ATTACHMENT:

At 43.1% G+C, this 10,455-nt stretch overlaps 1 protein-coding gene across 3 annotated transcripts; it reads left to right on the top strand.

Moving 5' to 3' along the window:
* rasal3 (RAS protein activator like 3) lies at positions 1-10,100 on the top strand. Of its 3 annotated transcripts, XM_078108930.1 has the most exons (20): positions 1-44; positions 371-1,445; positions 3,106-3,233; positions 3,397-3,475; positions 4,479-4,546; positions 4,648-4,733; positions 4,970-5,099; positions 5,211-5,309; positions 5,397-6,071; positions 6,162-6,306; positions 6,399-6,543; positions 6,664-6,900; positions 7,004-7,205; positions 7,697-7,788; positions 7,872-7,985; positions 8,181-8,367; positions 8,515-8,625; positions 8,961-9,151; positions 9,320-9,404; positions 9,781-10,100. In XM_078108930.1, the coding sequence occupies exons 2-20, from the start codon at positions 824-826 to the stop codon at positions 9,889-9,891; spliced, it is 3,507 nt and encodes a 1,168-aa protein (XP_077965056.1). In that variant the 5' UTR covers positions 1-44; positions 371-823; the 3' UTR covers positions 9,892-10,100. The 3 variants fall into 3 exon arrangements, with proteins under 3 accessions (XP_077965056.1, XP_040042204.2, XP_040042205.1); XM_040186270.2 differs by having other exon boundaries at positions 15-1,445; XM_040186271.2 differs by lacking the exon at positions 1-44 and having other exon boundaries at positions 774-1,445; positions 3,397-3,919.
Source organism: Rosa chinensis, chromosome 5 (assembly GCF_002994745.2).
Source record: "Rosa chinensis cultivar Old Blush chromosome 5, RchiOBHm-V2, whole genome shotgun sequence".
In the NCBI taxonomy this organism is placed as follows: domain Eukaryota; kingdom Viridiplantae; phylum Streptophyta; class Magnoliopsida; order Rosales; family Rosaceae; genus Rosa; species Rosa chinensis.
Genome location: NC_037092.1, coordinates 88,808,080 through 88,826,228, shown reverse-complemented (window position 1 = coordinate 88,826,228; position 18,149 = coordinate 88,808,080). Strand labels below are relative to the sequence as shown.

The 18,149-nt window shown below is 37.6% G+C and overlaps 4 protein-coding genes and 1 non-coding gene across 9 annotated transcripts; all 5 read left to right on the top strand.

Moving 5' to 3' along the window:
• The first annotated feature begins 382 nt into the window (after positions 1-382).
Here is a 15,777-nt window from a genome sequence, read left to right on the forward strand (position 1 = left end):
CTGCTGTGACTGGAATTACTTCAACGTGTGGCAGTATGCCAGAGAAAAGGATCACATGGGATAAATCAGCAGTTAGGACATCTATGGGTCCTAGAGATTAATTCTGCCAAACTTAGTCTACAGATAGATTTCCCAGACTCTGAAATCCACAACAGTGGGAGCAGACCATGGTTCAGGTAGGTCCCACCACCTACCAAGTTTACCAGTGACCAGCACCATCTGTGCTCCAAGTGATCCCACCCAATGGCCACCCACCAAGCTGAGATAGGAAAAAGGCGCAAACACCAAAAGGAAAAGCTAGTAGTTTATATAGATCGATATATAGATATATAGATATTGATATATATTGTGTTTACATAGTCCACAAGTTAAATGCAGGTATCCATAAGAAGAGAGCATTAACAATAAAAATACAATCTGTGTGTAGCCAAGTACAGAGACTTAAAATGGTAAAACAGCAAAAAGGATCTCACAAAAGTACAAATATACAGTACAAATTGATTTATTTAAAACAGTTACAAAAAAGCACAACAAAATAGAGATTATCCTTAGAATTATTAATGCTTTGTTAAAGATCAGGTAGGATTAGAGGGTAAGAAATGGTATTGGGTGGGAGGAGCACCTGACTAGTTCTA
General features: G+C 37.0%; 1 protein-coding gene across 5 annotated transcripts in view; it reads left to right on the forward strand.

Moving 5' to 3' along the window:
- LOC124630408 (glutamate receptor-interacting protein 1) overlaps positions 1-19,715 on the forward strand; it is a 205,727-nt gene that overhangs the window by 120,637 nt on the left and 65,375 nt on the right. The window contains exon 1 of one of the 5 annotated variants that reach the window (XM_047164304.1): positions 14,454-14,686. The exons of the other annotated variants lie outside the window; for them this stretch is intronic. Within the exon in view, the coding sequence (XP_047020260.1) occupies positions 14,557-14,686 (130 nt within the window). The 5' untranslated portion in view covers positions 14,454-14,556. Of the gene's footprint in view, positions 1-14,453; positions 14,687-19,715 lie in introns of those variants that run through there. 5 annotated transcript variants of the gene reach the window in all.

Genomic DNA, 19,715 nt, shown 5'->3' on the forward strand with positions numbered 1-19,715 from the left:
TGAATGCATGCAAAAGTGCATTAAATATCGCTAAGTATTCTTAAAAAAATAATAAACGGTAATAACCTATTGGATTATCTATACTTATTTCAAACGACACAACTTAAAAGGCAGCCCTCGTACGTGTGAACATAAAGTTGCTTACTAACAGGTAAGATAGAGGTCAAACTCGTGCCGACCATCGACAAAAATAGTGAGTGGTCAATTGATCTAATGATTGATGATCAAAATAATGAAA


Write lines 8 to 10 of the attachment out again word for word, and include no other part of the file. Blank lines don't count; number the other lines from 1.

The 18,149-nt window shown below is 37.6% G+C and overlaps 4 protein-coding genes and 1 non-coding gene across 9 annotated transcripts; all 5 read left to right on the top strand.

Moving 5' to 3' along the window:
• The first annotated feature begins 382 nt into the window (after positions 1-382).